Declaration and definition of state() vars

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Ingo Blechschmidt

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May 5, 2005, 1:50:31 PM5/5/05
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Hi,

sub gen() {
state $svar = 42;
# Only initialized once, as it is (per S04) equivalent to
# state $svar will first{ 42 };
return { $svar++ };
}

my $a = gen(); # $svar == 42
$a(); $a(); # $svar == 44
my $b = gen(); # $svar == 44
say $b(); # 44
# $svar == 45

I presume that's correct. Is the following correct, too?

sub gen() {
(state $svar) = 42;
# Initialized on each invocation of &gen, as it is equivalent to
# (state $svar will first{ undef }) = 42;
# I.e. $svar is only set to undef once (as $svar is a state
# variable), but it is set to 42 each time &gen is called. Correct?
return { $svar++ };
}

my $a = gen(); # $svar == 42
$a(); $a(); # $svar == 44
my $b = gen(); # $svar == 42
say $b(); # 42
# $svar == 43


--Ingo

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Larry Wall

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May 5, 2005, 2:24:48 PM5/5/05
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On Thu, May 05, 2005 at 07:50:31PM +0200, Ingo Blechschmidt wrote:
: Hi,

:
: sub gen() {
: state $svar = 42;
: # Only initialized once, as it is (per S04) equivalent to
: # state $svar will first{ 42 };
: return { $svar++ };
: }
:
: my $a = gen(); # $svar == 42
: $a(); $a(); # $svar == 44
: my $b = gen(); # $svar == 44
: say $b(); # 44
: # $svar == 45
:
: I presume that's correct.

Yes. Though I'm not quite sure if we've nailed down whether the "will"
form will auto-assign or would instead have to be written

state $svar will first { $_ = 42 }

I think the latter is probably correct. However, you should be able
to write the non-closure form to auto-assign in any event:

state $svar is first(42)

: Is the following correct, too?


:
: sub gen() {
: (state $svar) = 42;
: # Initialized on each invocation of &gen, as it is equivalent to
: # (state $svar will first{ undef }) = 42;
: # I.e. $svar is only set to undef once (as $svar is a state
: # variable), but it is set to 42 each time &gen is called. Correct?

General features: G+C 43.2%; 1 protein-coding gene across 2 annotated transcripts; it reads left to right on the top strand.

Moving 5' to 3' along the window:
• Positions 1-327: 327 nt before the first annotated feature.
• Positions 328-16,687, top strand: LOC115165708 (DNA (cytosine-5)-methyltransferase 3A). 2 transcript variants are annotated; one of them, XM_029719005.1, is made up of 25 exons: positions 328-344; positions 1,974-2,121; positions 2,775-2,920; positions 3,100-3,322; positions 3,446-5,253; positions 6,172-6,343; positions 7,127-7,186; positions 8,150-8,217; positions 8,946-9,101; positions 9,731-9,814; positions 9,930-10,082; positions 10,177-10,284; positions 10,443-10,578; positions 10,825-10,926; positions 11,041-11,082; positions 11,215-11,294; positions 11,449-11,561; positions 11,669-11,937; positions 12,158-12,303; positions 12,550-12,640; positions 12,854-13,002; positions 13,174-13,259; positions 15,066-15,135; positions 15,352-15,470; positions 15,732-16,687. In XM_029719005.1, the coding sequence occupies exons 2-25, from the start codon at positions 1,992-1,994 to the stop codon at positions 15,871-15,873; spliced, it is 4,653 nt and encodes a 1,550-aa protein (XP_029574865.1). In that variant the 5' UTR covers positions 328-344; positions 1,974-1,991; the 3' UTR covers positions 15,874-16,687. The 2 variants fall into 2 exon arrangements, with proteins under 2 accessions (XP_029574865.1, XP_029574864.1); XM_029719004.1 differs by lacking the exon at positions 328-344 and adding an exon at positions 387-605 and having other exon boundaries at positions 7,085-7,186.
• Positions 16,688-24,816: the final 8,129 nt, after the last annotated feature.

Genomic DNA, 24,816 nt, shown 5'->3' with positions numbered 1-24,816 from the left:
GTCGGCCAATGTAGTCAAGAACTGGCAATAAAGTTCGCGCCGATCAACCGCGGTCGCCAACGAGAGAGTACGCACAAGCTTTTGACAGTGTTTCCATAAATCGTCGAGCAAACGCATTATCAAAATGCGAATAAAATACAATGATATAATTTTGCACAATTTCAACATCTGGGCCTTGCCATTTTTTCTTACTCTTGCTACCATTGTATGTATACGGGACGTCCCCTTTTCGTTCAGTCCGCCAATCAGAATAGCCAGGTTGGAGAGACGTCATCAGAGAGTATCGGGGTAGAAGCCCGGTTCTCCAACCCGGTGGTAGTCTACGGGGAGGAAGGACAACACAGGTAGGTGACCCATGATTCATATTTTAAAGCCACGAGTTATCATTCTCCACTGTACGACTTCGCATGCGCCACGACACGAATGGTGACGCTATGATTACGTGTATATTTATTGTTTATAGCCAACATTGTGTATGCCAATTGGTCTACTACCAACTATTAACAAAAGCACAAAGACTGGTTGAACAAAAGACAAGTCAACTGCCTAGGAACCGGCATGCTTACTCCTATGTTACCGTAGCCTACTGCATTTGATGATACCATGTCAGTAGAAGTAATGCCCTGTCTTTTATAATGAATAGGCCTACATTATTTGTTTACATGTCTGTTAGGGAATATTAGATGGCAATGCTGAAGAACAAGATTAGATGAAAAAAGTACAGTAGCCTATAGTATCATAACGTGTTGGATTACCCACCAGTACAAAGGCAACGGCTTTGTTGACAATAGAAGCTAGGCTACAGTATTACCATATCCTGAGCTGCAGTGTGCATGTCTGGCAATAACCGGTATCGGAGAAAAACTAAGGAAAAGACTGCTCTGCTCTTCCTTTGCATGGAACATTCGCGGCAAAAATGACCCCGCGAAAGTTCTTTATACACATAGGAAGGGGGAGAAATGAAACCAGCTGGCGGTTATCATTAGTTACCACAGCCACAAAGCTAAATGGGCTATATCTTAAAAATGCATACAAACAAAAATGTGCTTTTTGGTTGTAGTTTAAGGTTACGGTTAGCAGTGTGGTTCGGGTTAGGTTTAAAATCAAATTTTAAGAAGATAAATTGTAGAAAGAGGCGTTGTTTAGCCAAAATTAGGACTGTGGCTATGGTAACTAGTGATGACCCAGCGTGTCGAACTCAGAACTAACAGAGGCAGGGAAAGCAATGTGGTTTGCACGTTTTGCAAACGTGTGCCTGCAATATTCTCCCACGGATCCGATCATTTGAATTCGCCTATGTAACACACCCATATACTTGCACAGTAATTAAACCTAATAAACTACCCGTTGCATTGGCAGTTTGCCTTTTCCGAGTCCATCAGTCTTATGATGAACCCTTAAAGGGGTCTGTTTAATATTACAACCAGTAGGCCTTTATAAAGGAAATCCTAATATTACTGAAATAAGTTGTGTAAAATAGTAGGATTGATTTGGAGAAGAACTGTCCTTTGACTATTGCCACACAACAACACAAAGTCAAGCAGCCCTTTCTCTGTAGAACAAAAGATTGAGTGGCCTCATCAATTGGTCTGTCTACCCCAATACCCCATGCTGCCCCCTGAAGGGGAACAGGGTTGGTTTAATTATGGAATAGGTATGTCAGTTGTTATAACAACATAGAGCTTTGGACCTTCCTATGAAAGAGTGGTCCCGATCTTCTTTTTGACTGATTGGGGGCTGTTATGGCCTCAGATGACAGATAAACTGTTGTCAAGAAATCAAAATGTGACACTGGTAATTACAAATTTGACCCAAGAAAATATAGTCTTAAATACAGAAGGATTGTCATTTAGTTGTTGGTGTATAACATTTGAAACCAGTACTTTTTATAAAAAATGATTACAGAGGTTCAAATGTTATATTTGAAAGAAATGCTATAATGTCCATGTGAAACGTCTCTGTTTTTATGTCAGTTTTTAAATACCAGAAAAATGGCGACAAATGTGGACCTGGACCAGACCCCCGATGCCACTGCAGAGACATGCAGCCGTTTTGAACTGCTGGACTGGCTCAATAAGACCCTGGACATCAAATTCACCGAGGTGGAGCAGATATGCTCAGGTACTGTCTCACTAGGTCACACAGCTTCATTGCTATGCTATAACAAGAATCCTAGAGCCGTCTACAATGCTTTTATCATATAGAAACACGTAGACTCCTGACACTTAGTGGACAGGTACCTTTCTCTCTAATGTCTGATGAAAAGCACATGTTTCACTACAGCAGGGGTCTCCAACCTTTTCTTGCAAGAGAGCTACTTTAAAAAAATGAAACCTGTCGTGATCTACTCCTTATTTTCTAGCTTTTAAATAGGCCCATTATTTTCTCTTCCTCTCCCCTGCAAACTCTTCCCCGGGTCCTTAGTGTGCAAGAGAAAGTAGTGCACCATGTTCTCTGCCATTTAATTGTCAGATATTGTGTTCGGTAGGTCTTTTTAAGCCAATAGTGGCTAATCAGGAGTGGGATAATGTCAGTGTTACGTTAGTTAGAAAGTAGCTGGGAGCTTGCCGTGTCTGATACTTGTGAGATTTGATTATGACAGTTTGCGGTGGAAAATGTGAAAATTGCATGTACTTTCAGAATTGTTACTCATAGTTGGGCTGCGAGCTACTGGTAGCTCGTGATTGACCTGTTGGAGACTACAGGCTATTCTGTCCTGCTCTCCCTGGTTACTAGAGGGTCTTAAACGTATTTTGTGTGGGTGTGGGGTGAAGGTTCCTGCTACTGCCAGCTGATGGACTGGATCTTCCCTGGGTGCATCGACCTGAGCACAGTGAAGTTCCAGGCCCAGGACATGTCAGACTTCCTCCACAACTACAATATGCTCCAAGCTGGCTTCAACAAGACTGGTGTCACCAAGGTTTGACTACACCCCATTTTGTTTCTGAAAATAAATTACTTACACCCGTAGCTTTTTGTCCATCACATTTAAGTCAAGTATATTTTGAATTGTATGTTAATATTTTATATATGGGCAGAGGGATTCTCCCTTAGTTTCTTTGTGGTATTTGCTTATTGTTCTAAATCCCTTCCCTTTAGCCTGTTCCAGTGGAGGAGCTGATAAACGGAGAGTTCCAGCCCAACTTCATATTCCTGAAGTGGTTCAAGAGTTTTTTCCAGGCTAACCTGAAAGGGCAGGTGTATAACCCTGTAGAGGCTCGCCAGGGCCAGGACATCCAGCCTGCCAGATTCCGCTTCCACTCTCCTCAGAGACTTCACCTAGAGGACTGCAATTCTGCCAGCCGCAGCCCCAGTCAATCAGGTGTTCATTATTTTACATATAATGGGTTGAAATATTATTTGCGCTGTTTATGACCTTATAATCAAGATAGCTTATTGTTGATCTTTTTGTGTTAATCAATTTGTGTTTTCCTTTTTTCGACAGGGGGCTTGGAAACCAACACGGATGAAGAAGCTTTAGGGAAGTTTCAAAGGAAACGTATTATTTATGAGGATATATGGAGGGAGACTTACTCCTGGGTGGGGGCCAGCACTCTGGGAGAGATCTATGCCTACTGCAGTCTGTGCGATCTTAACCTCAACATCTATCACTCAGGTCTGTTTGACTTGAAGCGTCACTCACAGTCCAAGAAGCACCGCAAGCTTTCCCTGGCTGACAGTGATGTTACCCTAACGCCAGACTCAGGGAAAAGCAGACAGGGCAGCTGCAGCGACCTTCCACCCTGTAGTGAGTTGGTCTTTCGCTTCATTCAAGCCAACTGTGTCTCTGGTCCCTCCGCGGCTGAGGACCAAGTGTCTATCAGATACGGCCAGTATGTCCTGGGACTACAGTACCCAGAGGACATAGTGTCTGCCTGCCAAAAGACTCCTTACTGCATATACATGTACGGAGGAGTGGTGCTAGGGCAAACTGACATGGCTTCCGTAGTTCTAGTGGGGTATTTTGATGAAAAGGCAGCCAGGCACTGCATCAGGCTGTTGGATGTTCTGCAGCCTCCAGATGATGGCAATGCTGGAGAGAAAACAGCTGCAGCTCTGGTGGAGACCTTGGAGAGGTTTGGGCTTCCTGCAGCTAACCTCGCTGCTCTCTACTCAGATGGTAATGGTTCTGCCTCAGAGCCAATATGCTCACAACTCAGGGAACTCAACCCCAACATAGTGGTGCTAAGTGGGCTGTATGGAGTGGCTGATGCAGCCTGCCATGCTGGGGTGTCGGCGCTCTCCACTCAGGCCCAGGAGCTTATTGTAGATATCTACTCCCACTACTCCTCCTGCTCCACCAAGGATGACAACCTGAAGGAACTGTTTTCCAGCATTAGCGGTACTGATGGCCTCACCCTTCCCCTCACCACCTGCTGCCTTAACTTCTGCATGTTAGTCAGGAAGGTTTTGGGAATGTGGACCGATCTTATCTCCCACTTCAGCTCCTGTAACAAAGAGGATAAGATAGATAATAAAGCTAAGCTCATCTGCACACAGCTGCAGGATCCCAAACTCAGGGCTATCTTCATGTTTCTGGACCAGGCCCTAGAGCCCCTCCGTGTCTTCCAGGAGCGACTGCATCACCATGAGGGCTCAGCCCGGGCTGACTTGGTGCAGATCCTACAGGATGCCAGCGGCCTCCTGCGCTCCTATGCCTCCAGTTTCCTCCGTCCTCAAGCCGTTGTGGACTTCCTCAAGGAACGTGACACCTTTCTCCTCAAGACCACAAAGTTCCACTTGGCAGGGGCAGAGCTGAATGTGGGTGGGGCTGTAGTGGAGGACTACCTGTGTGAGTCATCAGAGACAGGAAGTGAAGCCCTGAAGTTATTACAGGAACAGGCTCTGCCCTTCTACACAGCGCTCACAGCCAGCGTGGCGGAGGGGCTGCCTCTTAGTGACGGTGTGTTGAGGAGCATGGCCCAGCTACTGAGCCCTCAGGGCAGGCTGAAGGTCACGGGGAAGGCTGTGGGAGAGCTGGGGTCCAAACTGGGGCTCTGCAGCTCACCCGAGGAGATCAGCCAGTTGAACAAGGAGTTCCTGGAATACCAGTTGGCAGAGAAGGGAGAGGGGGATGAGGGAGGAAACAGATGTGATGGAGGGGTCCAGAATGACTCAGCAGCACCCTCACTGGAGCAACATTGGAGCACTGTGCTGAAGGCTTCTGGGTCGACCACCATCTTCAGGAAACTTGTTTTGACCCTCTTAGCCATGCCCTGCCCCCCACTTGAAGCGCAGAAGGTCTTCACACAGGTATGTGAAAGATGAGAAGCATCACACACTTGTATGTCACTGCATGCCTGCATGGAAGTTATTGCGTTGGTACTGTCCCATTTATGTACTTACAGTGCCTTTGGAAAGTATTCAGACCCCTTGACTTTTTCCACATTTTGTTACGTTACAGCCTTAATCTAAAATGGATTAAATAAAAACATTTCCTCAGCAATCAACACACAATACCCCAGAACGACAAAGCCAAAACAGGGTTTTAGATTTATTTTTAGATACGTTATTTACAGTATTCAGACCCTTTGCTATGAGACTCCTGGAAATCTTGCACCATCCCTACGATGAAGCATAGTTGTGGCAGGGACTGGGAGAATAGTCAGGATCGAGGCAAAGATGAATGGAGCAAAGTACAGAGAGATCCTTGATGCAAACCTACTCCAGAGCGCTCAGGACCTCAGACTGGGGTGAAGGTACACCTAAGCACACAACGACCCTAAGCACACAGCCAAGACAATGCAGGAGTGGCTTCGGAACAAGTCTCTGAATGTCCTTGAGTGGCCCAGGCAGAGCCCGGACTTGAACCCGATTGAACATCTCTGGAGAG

: return { $svar++ };
: }
:
: my $a = gen(); # $svar == 42
: $a(); $a(); # $svar == 44
: my $b = gen(); # $svar == 42
: say $b(); # 42
: # $svar == 43

Depends on whether assignment to a state variable is recognized in
syntactic analysis (where parens count) or semantic analysis (where they
don't). You're taking the syntactic approach. It can be argued that
the semantic approach is more robust, insofar as it makes all of
these equivalent:

state $a = 1; state $b = 2;
state ($a,$b) = (1,2);
(state $a, state $b) = (1,2);

just as

my $a = 1; my $b = 2;
my ($a,$b) = (1,2);
(my $a, my $b) = (1,2);

should all be equivalent. On the other hand, don't ask me when

(my $a, state $b) = (1,2);

should evaluate its RHS. The semantic analyzer should probably throw
up its hands in disgust if it sees conflicting requirements for =.

Or we could make assignment policy depend on the outside of the parens
as you're doing. In that case

my ($a, state $b) = (1,2);

might initialize $b every time, while

state ($a, my $b) = (1,2);

would only initialize $b the first time. Hmm, then you could write

state (my $first) = 1;

and $first would be true only the first time though. Not sure if that's
terribly useful. On the other hand,

state (our $x) = 1;

would have the same effect as

our $x is first(1);

That isn't terribly useful, but I think, for simplicity of analysis,
let's go ahead with your approach and just make the assignment timing
depend only on the declarator outside the parens.

So, yes.

Larry

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